Democracies take shape in various ways around the globe with the two most prevalent democratic systems being the presidential and the parliamentary. In the presidential system, the executive is leader of government as well as head of state. In the parliamentary system, the executive is the prime minister and he or she is held accountable by the parliament. Scholars have long debated which form of democracy creates the best advantages for the society it governs. Ultimately, the presidential form is preferable, because executive and legislative bodies working independently, with constructive checks and balances, can hold each branch accountable.
While critics of the presidential system will cite its inefficiency, it is that very same inefficiency that avoids a tyrannical majority. In a presidential system, the legislative branch prevents a president from gaining excessive party power because congress is an independent entity, separate from the executive. Additionally, supporters of the parliamentary systems argue that the “vote of no confidence,” which allows a party to withdraw support from its head of government, keeps the prime minister from solidifying excessive power. However, “the threat a prime minister faces of losing office through a vote of no confidence has all but disappeared.” In fact, recent history indicates that a Untied States president has a likelier chance of being impeached than a prime minister has of being thrown out because of a no-confidence vote. The British parliamentary system, arguably the most symbolic in the world, is applauded by supporters for having multiple parties represented in elections, but is essentially bipartisan as well. The Labour and Tory parties traditionally dominate political discourse within the nation.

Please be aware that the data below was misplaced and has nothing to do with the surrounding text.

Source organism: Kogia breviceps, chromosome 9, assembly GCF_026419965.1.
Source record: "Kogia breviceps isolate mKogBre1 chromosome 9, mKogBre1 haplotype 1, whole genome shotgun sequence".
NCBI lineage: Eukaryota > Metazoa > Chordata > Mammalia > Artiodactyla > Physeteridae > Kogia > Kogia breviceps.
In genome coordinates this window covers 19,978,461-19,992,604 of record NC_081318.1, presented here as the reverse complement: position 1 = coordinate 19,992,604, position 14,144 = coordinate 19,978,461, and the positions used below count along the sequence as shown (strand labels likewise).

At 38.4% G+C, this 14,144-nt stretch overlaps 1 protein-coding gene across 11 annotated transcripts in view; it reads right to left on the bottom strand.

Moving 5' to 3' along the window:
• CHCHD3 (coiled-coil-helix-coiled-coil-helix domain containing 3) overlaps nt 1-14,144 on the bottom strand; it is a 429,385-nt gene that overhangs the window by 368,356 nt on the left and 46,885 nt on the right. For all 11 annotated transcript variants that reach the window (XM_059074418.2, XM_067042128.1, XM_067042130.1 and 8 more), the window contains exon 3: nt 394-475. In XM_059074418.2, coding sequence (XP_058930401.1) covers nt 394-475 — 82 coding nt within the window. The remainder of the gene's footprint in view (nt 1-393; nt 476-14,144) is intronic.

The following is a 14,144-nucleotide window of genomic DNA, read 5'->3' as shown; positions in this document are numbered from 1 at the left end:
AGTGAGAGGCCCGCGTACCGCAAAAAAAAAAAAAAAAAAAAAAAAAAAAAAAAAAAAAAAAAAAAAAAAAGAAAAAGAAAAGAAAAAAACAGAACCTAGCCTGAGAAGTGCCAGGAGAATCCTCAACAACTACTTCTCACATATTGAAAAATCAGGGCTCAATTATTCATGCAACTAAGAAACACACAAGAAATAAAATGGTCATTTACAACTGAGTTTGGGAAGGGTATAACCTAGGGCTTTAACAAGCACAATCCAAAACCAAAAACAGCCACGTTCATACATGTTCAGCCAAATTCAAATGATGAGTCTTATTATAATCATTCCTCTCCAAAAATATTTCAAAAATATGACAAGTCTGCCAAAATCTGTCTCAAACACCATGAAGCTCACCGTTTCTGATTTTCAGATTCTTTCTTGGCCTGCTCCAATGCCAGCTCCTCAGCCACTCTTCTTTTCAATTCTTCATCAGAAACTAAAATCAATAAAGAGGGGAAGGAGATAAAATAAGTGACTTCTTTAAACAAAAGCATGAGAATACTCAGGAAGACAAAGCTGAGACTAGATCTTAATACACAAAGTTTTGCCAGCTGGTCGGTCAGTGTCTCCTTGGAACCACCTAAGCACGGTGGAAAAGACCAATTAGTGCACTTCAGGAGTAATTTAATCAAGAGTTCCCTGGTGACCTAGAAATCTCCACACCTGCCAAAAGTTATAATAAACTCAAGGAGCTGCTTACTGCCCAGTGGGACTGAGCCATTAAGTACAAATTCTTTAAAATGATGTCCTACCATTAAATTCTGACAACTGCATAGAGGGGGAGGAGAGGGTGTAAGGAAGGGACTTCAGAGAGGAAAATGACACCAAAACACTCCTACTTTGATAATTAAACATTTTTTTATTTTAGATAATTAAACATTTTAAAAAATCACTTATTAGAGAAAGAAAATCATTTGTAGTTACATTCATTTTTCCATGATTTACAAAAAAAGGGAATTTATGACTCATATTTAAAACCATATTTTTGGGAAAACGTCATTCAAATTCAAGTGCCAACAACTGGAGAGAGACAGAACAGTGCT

Of course, the presidential system is not without its flaws. In fact, it was Winston Churchill, an English Prime minister who famously claimed: “It has been said that democracy is the worst form of government except all the others that have been tried.” It just happens that the presidential system is the lesser of the evils.
 Kesselman, Mark, Joel Krieger, and William A. Joseph. (Introduction to Comparative Politics. Boston: Houghton Mifflin) 2004. 59